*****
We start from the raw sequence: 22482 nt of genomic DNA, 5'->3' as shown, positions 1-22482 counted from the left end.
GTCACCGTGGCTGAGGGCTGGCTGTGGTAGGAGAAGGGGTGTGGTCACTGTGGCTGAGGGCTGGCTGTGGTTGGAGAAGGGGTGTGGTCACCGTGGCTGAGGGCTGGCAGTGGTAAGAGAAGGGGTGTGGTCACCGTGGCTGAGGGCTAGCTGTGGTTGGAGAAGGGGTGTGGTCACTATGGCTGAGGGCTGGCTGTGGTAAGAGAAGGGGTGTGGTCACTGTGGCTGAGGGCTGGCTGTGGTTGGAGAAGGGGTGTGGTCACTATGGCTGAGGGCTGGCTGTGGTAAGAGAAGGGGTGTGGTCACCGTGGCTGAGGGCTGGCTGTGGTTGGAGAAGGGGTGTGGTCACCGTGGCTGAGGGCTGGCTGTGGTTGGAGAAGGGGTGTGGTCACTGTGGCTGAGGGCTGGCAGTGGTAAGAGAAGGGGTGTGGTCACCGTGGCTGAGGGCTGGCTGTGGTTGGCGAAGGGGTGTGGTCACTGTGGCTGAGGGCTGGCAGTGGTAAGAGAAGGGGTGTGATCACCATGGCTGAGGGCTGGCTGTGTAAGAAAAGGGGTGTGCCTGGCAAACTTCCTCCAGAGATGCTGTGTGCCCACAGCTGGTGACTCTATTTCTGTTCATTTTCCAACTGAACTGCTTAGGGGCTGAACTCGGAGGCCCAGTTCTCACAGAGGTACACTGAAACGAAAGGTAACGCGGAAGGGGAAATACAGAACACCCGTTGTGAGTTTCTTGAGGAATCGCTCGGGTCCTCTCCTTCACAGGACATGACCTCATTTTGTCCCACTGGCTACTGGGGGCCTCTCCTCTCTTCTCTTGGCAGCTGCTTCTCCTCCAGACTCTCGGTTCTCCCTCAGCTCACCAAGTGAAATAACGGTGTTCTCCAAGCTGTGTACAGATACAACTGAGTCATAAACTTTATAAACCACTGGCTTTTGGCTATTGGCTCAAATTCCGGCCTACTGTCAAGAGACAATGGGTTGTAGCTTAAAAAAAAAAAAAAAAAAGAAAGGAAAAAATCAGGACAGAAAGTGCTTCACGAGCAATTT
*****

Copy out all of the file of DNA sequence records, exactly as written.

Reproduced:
We start from the raw sequence: 22482 nt of genomic DNA, 5'->3' as shown, positions 1-22482 counted from the left end.
GTCACCGTGGCTGAGGGCTGGCTGTGGTAGGAGAAGGGGTGTGGTCACTGTGGCTGAGGGCTGGCTGTGGTTGGAGAAGGGGTGTGGTCACCGTGGCTGAGGGCTGGCAGTGGTAAGAGAAGGGGTGTGGTCACCGTGGCTGAGGGCTAGCTGTGGTTGGAGAAGGGGTGTGGTCACTATGGCTGAGGGCTGGCTGTGGTAAGAGAAGGGGTGTGGTCACTGTGGCTGAGGGCTGGCTGTGGTTGGAGAAGGGGTGTGGTCACTATGGCTGAGGGCTGGCTGTGGTAAGAGAAGGGGTGTGGTCACCGTGGCTGAGGGCTGGCTGTGGTTGGAGAAGGGGTGTGGTCACCGTGGCTGAGGGCTGGCTGTGGTTGGAGAAGGGGTGTGGTCACTGTGGCTGAGGGCTGGCAGTGGTAAGAGAAGGGGTGTGGTCACCGTGGCTGAGGGCTGGCTGTGGTTGGCGAAGGGGTGTGGTCACTGTGGCTGAGGGCTGGCAGTGGTAAGAGAAGGGGTGTGATCACCATGGCTGAGGGCTGGCTGTGTAAGAAAAGGGGTGTGCCTGGCAAACTTCCTCCAGAGATGCTGTGTGCCCACAGCTGGTGACTCTATTTCTGTTCATTTTCCAACTGAACTGCTTAGGGGCTGAACTCGGAGGCCCAGTTCTCACAGAGGTACACTGAAACGAAAGGTAACGCGGAAGGGGAAATACAGAACACCCGTTGTGAGTTTCTTGAGGAATCGCTCGGGTCCTCTCCTTCACAGGACATGACCTCATTTTGTCCCACTGGCTACTGGGGGCCTCTCCTCTCTTCTCTTGGCAGCTGCTTCTCCTCCAGACTCTCGGTTCTCCCTCAGCTCACCAAGTGAAATAACGGTGTTCTCCAAGCTGTGTACAGATACAACTGAGTCATAAACTTTATAAACCACTGGCTTTTGGCTATTGGCTCAAATTCCGGCCTACTGTCAAGAGACAATGGGTTGTAGCTTAAAAAAAAAAAAAAAAAAGAAAGGAAAAAATCAGGACAGAAAGTGCTTCACGAGCAATTT